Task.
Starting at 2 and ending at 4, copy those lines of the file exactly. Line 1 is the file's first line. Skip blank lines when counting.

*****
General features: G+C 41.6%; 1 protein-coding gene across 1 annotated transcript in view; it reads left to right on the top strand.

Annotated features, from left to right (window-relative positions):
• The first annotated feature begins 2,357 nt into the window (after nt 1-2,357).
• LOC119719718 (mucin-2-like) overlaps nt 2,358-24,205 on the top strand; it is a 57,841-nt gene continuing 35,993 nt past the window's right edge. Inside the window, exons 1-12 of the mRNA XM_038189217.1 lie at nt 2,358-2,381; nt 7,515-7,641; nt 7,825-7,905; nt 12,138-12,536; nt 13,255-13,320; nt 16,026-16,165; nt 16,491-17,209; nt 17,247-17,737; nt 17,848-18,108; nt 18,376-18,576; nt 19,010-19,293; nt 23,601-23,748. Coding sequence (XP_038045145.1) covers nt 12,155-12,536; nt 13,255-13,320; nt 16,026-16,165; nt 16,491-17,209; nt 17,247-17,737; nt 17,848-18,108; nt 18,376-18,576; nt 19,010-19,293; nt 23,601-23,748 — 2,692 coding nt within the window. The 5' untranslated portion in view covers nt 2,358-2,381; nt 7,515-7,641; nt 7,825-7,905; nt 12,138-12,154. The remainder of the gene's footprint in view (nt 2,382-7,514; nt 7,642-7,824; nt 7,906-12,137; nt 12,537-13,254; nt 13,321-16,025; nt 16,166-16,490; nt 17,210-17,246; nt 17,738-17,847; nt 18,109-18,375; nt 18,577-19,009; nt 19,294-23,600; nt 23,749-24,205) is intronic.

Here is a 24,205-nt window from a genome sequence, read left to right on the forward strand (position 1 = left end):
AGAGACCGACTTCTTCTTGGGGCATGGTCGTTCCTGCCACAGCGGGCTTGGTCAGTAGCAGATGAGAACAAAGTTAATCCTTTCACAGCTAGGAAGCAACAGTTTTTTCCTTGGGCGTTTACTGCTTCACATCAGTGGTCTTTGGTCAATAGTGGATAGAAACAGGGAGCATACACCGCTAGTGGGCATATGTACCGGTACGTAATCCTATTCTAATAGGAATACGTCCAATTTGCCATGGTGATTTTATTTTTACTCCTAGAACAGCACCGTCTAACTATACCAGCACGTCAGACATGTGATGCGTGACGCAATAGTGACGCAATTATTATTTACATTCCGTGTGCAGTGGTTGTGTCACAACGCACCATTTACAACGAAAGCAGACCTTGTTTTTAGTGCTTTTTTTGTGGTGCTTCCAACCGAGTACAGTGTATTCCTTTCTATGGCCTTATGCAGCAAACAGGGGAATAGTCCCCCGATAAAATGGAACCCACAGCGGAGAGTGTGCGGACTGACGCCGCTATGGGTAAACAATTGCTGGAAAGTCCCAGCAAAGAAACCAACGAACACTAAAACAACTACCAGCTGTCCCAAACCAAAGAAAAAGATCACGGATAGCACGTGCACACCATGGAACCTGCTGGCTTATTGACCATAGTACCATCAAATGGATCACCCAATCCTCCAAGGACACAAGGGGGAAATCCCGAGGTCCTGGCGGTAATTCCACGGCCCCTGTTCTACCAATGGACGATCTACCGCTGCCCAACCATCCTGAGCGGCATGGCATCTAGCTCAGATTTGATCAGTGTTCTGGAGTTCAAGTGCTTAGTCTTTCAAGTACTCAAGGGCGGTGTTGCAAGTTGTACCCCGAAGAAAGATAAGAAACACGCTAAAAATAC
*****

Annotated features, from left to right (window-relative positions):
• The first annotated feature begins 2,357 nt into the window (after nt 1-2,357).
• LOC119719718 (mucin-2-like) overlaps nt 2,358-24,205 on the top strand; it is a 57,841-nt gene continuing 35,993 nt past the window's right edge. Inside the window, exons 1-12 of the mRNA XM_038189217.1 lie at nt 2,358-2,381; nt 7,515-7,641; nt 7,825-7,905; nt 12,138-12,536; nt 13,255-13,320; nt 16,026-16,165; nt 16,491-17,209; nt 17,247-17,737; nt 17,848-18,108; nt 18,376-18,576; nt 19,010-19,293; nt 23,601-23,748. Coding sequence (XP_038045145.1) covers nt 12,155-12,536; nt 13,255-13,320; nt 16,026-16,165; nt 16,491-17,209; nt 17,247-17,737; nt 17,848-18,108; nt 18,376-18,576; nt 19,010-19,293; nt 23,601-23,748 — 2,692 coding nt within the window. The 5' untranslated portion in view covers nt 2,358-2,381; nt 7,515-7,641; nt 7,825-7,905; nt 12,138-12,154. The remainder of the gene's footprint in view (nt 2,382-7,514; nt 7,642-7,824; nt 7,906-12,137; nt 12,537-13,254; nt 13,321-16,025; nt 16,166-16,490; nt 17,210-17,246; nt 17,738-17,847; nt 18,109-18,375; nt 18,577-19,009; nt 19,294-23,600; nt 23,749-24,205) is intronic.